Thirsty Thursday

Another day, another rainstorm here in northern Virginia. One that clear up quickly.

This one knocked all the ‘flowers’ from the White Pine trees.

Hopefully this means the worst of their pollen is gone!

Nothing like a rainstorm to clear the air!


Step on a Crack…

Hickory and I leapt over the cracks in the sidewalk today, but not because we were worried about breaking anyone’s back, our mothers or otherwise. Can you see this line of yellow?

pollen in a sidewalk crack

That’s a layer of pollen washed from the sky by the rainstorms of the last few days. We didn’t step on those cracks, because we didn’t want pollen on our paws. Yuck, pine pollen is everywhere! When we rounded the corner, there it was in full blast.

yellow pollen cloud

The culprit?  In our neighborhood, it’s these White Pine ‘candles’.

White Pine staminate flowers

The staminate (male) flowers produce pollen from April to the end of June, not continuously, (Because you understand here in Reston, it’s now!) but anytime during that period depending where the tree is in the country, just like the blossoming time of other flowers varies from north to south and by altitude up and down the mountain sides.

White Pine staminate flower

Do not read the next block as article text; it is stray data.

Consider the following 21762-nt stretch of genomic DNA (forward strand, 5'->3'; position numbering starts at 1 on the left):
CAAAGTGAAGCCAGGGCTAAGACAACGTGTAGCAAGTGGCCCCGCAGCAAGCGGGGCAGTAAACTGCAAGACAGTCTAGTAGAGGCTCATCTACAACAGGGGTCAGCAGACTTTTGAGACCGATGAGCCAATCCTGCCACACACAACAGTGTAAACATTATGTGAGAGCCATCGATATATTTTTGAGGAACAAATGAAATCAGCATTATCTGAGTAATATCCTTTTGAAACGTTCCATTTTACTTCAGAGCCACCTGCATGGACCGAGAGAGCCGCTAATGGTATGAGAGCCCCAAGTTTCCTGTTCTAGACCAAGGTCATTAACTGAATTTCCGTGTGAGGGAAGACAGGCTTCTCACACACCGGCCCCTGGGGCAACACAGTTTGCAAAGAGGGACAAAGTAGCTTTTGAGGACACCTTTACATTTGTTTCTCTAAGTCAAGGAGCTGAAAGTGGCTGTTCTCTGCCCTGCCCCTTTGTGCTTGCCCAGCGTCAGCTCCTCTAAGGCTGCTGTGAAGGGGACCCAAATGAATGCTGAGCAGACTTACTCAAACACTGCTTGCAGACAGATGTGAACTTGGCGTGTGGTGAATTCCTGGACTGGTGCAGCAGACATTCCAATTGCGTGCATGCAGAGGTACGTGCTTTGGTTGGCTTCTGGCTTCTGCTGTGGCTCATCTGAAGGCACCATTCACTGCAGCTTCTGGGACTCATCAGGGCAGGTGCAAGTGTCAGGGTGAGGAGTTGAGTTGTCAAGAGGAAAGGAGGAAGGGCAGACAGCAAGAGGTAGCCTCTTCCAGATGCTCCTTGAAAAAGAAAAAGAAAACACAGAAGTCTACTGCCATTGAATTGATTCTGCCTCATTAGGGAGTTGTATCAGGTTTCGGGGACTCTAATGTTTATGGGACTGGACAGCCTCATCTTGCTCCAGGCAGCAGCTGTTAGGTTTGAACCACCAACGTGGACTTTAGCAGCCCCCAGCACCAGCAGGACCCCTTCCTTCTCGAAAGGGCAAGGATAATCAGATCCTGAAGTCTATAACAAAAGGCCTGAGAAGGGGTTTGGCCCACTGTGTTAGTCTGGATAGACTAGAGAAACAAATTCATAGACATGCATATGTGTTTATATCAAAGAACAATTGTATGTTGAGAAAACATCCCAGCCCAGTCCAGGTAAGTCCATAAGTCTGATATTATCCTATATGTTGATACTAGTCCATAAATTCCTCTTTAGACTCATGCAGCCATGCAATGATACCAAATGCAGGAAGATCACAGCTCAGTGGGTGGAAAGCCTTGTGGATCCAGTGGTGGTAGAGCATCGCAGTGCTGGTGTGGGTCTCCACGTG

This is not the part that becomes the cone. That would be the pistillate (female) flowers that are slightly pink. My tail is drooping because I didn’t get a photo of those.

White Pine, Pinus strobus, grows over much of the Eastern United States, mainly from being planted these days. Once upon a time, forests of pine covered much of the land, but it was logged off. Miz Flora says the straight trunks were prized for masts for ships

New Trees

These little pines appeared last spring, all in a row.

White Pine seedlings

I think they have all survived and are looking especially healthy. Miz Flora was just confirming they are White Pines, when Hickory yelled the same name down from above me.

White Pine seedling

Over the last few weeks, humans are bringing evergreens like this inside. We’re not sure why, but wonder if some day these will be big enough to do that.




Food Dropping

Acorns and cones alike are dropping like crazy around here in Northern Virginia.

I’m not sure if it’s true that this means the winter will be bad. I asked Hickory, just to see him squirm.

He shrugged. “How would a tree predict the weather? Wait a second—are you trying to trick me into work?”

“Well, the rest of us have been burying acorns for a few weeks now.”

Miz Flora leaped up. “You know what they say about The Grasshopper and the Ants.”

“No, what?”

“To work today is to eat tomorrow.”

She ran off and I ran after her. I hope he gets the hint.

Virginia Pine

Miz Flora has been bugging me to talk about the Virginia Pine, Pinus virginiana. This native species was indeed named for our fair state, but is found throughout the mid-Atlantic.

“Tell them Virginia Pine can grow in the poor sandy or clay soils of our area,” Miz Flora said.

“Then why don’t more new neighborhoods plant it instead of White Pine,” I asked.

Miz Flora swished her tail in that way I’ve learned means she’s irritated. “The other one looks fluffier, I guess. Pretty from the start. Virginia Pine will grow on poor soil; I didn’t say it grew nice. It ends up stunted. More like a character tree.”